- Assistant Professor
- Biomedical & Pharmaceutical Sciences
We study the signaling and regulation of an important brain expressed receptor, the D2 dopamine receptor (D2R). In the brain, the neurotransmitter, dopamine, plays a major role in reward, motivation, and addiction. Other brain dopamine systems are involved in controlling voluntary movement and the release of several important hormones.
Several important central nervous system diseases are associated with dysfunction of brain dopamine systems. The rigidity observed in Parkinson’s disease is caused by the degenerative loss of dopamine-secreting neurons in the midbrain. Furthermore, the D2 dopamine receptor is a target of all presently available antipsychotic drugs, which are used to treat schizophrenia.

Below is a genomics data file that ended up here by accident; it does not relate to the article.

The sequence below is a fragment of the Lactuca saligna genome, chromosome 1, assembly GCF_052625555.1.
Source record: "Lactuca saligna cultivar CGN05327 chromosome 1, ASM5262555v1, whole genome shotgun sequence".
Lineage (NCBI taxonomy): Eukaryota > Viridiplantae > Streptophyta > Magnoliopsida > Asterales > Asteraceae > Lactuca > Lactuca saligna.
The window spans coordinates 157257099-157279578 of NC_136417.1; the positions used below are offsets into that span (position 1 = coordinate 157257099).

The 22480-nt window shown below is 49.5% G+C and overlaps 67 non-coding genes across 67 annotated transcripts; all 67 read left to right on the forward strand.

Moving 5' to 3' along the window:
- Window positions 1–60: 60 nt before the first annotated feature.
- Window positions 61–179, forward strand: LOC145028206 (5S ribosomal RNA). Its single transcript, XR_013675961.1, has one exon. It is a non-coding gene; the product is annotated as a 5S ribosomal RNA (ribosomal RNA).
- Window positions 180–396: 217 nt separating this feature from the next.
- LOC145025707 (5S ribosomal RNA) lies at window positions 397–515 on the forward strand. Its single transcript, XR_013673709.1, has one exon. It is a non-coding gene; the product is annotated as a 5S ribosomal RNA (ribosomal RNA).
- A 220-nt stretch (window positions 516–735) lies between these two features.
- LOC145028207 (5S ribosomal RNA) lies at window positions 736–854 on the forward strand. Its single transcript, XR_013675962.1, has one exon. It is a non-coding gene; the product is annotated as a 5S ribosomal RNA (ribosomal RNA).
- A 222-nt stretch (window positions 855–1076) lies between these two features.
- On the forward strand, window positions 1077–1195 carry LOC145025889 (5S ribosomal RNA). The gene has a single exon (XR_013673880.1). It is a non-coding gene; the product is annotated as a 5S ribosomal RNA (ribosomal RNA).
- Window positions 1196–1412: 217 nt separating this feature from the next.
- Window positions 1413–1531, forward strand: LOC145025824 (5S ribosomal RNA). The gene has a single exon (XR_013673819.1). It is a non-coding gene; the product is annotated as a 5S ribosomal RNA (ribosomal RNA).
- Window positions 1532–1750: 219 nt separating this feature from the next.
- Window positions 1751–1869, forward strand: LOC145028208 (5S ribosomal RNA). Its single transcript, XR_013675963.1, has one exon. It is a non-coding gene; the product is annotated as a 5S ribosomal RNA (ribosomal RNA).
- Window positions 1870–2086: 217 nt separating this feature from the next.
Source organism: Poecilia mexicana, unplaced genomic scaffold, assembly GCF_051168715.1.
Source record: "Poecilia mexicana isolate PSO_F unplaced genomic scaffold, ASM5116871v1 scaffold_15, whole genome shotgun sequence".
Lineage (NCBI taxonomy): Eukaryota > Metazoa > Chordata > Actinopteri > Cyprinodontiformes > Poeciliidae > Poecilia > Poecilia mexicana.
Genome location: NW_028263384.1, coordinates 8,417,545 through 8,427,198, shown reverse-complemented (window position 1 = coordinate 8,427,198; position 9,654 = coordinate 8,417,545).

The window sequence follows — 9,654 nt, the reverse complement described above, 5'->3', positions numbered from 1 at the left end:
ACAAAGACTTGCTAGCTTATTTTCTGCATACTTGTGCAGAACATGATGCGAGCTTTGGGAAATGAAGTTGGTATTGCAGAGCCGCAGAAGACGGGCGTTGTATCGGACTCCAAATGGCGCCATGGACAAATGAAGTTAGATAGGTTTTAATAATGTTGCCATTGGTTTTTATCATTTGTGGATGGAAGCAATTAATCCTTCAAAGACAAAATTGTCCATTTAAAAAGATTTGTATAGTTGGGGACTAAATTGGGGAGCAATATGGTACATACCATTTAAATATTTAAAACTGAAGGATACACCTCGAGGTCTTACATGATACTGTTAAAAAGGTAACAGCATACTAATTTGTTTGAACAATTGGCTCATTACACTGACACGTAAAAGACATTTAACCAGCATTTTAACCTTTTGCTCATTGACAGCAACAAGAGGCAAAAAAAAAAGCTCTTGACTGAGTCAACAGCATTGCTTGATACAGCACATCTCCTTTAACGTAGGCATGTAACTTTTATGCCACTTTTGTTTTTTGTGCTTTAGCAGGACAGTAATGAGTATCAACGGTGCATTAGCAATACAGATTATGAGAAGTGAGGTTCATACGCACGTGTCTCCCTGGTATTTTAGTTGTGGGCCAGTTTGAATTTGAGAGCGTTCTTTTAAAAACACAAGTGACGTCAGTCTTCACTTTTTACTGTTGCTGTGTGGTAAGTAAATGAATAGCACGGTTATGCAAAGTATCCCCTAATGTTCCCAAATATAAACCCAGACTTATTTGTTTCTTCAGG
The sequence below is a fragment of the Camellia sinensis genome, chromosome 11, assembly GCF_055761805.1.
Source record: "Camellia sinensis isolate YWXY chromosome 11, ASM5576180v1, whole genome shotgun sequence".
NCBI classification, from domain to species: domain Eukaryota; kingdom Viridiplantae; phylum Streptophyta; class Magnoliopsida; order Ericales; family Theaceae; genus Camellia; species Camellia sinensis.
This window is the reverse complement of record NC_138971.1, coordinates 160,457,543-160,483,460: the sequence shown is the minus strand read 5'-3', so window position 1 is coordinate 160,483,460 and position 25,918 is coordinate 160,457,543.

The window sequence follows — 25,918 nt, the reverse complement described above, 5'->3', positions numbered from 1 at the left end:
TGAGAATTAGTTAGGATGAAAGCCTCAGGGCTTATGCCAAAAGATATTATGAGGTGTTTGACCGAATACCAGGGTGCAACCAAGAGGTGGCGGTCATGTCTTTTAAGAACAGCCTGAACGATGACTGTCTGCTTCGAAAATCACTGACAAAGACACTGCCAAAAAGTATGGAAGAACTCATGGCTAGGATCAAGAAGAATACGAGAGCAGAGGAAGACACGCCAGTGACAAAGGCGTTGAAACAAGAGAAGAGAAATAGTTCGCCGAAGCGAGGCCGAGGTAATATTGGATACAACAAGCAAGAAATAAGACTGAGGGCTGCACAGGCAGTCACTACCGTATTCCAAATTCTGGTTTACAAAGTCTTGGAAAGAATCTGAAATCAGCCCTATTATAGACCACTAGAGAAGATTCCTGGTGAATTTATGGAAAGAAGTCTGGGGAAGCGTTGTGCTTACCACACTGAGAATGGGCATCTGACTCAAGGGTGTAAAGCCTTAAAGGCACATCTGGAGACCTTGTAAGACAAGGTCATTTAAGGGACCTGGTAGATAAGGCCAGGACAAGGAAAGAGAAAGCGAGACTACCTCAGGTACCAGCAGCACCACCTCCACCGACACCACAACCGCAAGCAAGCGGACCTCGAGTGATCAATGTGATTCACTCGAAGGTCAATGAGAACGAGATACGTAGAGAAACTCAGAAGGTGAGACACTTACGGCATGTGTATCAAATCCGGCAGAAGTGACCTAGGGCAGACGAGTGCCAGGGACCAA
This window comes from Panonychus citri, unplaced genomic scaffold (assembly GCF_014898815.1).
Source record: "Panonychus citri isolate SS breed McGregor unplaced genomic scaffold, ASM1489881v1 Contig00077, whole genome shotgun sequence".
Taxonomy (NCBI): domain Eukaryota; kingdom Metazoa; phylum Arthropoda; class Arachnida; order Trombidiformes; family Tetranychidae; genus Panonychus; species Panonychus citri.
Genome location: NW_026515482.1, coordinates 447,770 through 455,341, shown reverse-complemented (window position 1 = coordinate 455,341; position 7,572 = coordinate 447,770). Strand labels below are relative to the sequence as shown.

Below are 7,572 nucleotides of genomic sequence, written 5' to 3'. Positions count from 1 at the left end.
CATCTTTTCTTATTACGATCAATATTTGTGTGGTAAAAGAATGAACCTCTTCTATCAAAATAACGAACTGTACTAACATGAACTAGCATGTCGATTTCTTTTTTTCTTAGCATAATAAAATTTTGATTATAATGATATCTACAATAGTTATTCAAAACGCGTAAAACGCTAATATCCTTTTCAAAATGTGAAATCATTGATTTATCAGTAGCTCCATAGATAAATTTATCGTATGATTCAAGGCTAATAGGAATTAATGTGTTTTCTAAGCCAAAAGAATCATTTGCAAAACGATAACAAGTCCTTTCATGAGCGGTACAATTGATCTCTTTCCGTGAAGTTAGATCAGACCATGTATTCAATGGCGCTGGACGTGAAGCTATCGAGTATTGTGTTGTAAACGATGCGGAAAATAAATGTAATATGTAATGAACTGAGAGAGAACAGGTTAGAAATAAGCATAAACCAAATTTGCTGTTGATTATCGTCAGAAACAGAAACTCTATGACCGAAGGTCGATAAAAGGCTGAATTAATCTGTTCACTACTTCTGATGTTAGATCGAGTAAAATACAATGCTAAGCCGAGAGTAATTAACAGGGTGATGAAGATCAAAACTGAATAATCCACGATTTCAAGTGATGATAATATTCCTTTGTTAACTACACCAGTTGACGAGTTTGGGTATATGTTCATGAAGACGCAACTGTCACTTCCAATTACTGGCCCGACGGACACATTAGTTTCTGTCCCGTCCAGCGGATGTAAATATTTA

We have previously shown that a brain-specific regulator of D2R, called RGS9, plays a role in the development of tardive dyskinesia, a debilitating, hyperkinetic, motor side-effect of chronic treatment with antipsychotic drugs. We have also shown that the same regulator, RGS9, is involved in controlling adiposity and body weight in both rodents and humans.
Recently, we showed that D2R is compartmentalized in the plasma membrane of living cells and presently we are studying how different antipsychotic drugs alter such compartmentalziation D2R.
Personal website: http://ww2.uri.edu/who/abraham-kovoor